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Friday, November 22, 2019

Multiple Anxiety Disorders

A common characteristic of the clinical picture of patients with anxiety disorders is the simultaneous presence of a secondary anxiety disorder alongside the primary anxiety disorder. A classic example is that of the concurrent diagnosis of:

  1. Panic disorder with agoraphobia and
  2. Generalized anxiety disorder.

In these cases, the effective and complete treatment of the first disorder ALWAYS depends on the effective treatment of the second disorder. If the secondary anxiety disorder is not properly diagnosed and if the clinical severity and the specific characteristics of each diagnostic entity are not fully explained to the patient, both in terms of their symptoms and in terms of their causes, then one of the following may happen:

  1. The disorder for which the patient complained may be treated only partially and relapse is almost certainly a matter of time. In this case, the lifespan perpetuation of the clinical problem is progressively introduced into the organism of the patient.
  2. The therapy may be ineffective, as a result of the second disorder’s obstructing interference with the effective treatment of the first.

We may see in detail an example that highlights the first possibility of only a partial response to treatment. A patient is diagnosed with panic disorder with agoraphobia (1) and generalized anxiety disorder (2). The successful treatment of the panic attacks, which is the central characteristic of panic disorder, and their lessening or complete alleviation is the encouraging initial step from which therapy may move forward to addressing the agoraphobic element. The therapy for the agoraphobic symptomatology is more difficult for the patient, from an experiential viewpoint and equally difficult for the therapist, from a technical viewpoint.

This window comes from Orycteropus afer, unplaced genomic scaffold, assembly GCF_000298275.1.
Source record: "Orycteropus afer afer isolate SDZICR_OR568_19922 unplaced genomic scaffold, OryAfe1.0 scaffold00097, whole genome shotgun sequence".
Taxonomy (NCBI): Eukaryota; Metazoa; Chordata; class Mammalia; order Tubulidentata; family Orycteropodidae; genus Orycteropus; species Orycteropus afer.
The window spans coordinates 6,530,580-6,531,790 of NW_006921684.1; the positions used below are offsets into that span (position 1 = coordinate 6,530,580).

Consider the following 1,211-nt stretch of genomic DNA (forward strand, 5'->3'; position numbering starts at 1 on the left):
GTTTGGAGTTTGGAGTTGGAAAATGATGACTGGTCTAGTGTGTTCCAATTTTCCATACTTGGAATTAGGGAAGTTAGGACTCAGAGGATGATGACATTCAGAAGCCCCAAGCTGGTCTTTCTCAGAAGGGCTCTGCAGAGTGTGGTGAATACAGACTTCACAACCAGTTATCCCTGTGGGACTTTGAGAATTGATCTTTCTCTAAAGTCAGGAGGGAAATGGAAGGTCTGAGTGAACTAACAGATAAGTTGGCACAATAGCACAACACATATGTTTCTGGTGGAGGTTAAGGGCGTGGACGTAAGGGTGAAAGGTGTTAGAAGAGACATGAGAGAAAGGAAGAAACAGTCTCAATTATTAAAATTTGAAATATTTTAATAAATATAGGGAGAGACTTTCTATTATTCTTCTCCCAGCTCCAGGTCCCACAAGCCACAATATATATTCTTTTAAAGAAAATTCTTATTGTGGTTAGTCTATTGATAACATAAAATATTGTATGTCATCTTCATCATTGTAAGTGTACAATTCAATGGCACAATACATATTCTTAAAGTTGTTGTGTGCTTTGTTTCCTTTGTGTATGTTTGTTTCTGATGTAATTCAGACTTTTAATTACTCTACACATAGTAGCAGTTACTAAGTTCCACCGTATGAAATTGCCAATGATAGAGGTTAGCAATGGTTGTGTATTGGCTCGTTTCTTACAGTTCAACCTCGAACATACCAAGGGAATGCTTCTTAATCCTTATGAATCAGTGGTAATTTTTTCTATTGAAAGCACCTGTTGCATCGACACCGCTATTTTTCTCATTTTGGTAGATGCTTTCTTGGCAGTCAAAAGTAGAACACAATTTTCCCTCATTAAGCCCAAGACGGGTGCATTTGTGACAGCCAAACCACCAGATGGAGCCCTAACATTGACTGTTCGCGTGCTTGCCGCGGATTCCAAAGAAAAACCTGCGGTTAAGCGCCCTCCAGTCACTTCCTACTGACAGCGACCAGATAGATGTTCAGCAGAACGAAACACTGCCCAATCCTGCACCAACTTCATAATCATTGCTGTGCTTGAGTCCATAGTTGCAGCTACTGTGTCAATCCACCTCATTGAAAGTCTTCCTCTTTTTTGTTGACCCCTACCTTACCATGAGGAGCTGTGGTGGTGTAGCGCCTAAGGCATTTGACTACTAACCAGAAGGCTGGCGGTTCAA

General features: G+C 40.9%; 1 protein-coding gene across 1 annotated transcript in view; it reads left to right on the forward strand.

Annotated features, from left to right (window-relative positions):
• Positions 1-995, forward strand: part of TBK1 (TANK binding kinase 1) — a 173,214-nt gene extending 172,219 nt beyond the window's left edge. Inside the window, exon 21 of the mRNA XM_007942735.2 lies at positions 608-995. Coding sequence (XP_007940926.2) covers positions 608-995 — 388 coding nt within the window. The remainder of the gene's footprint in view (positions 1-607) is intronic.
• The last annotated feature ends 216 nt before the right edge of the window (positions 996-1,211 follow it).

However, the parallel presence of the second disorder (the social anxiety disorder) may decisively prevent the reduction of the agoraphobic symptomatology and ultimately block the complete therapy of the first disorder, namely the panic disorder with agoraphobia. This is possible to happen, particularly in this case, because some clinical criteria of agoraphobia and social anxiety disorder are very closely related and differential diagnosis requires advanced attention. 

In cases such as these, the patient may decide that s/he will never get completely well from panic disorder and agoraphobia (especially if exposed to the uncritical information available at non-professional web sites and online fora). The usual consequence is that the therapy presented only partial improvement. This is not attributable to the inherent characteristics of the diagnoses but to the fragmentary understanding of the patient regarding the nature of the problem. The patient’s understanding about his/her difficulty incorporated the fear that s/he will never get fully well. This fear remained outside the therapeutic protocol.

The absence of the decisive information permitted the uncontrolled activation of the belief that there is no complete cure for anxiety disorders, especially when the therapy focused on the difficult agoraphobic domain. In other words, when the therapy attempted to address the agoraphobic symptomatology, the presence of the social anxiety (the secondary diagnosis) made the treatment of agoraphobia  (the first diagnosis) far more difficult than what it would have been, had the agoraphobia been the only clinical problem.

In cases of multiple anxiety disorders it is far more critical for the outcome of therapy to comprehensively inform the patient about the nature of the problem and the possible obstacles to therapy. This is particularly so when the diagnostic criteria of comorbid disorders are interrelated and are likely to negatively affect the effect of treatment.

Ask your therapist:

  1. If your diagnosis expresses the full extend of your symptoms or if s/it would be more appropriate to consider your diagnosis from a multiple anxiety viewpoint.
  2. What might be the difficulties you will experience during your treatment.
  3. What should be your reaction when your therapy reaches the difficult areas.

Let your therapist know:

  1. If you often think that your therapy might not be met with success.
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